Having grown up in Los Angeles, playing his high school ball in Compton and attending USC before being drafted by the Toronto Raptors, All-Star guard DeMar DeRozan spent a lot of time in his youth watching Lakers superstar Kobe Bryant play. DeRozan joined The Jim Rome Show on Thursday and said he now tries to emulate his game after him too.

“I watched every single move he ever worked on,” DeRozan said. “His counters to post ups, to double-teams, to getting off shots, making tough shots, fade away, everything, I tried to emulate and work on and put that in my package of game.”

Tomorrow night the Raptors host the Bryant-less Lakers for the first time, a game DeRozan says should be interesting.

“The Lakers are the Lakers at the end of today, but for the first time in 20 years in going out there and not feeling that energy of when Kobe walks out there, his demeanor, his presence, that dominate approach that he had once he stepped in the game, that’s something that can never be duplicated,” DeRozan said. “That’s definitely something that you’re going to feel that’s going to be missing tomorrow, so it’s definitely going to be different.”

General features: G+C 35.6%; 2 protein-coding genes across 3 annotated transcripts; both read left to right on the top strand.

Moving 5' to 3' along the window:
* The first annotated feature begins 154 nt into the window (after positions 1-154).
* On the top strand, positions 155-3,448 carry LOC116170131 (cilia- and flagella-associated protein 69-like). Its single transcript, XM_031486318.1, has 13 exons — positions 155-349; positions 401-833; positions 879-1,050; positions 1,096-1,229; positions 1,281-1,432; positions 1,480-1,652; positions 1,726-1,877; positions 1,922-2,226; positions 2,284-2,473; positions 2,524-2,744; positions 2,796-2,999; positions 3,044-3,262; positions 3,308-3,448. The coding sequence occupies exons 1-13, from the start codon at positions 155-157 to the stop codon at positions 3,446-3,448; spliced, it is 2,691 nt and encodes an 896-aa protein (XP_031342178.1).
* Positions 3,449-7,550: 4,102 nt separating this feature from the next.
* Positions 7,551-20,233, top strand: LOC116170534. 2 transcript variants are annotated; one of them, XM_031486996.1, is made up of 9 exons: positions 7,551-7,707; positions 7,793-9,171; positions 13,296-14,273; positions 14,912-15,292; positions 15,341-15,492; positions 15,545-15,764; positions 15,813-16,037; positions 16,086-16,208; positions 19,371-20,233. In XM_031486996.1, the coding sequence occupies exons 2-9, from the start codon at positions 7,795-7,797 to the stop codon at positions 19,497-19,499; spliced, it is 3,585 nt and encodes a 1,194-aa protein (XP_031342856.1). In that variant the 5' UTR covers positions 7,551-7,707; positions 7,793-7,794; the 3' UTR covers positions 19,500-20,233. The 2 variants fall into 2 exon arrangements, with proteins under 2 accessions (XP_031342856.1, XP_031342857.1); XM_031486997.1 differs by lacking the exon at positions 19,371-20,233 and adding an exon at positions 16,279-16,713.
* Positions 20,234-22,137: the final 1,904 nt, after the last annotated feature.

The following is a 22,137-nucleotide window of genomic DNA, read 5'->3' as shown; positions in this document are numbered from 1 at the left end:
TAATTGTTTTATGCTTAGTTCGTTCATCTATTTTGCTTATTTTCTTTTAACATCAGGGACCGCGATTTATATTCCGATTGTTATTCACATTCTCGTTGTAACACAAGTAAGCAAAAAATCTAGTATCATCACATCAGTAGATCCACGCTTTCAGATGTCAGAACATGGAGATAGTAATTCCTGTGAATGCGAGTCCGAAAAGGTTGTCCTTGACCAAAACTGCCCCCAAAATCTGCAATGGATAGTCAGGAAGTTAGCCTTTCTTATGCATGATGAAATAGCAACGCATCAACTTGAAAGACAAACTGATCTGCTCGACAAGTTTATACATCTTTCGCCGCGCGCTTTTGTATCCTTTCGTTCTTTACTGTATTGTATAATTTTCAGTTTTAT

This past off-season DeRozan had the opportunity to sign anywhere he wanted including Los Angeles, but the shooting guard again said Bryant’s influence weighed heavy on him.

“Being able to see Kobe leave the game with one team, having a full legacy of his own. Everything he did. Going down arguably as one of the greatest Lakers of all-time, that’s hard to come by in this league,” DeRozan said. “When you have the opportunity to take over a franchise and you can be that one person who did it all, for me that was something I was striving for.

“I grew up watching Vince [Carter] as well and being able to have the opportunity to pass Vince in so many categories and the wins category; so many things are so intriguing for me to want to continue to build on it.”

In a perfect world, DeRozan wants to leave his mark on the Toronto Raptors organization much like Bryant did with the Lakers.

“For somebody to do what Kobe did, it would have to take 20-plus years. That’s a lifetime investment, and that’s something that will forever be there,” DeRozan said. “Once you go somewhere else, you kind of got to start that over and chase other people that have been there for a longer time that you’re most likely not going to have the chance to put in to accomplish the things that person did, so I just want to have my own.”


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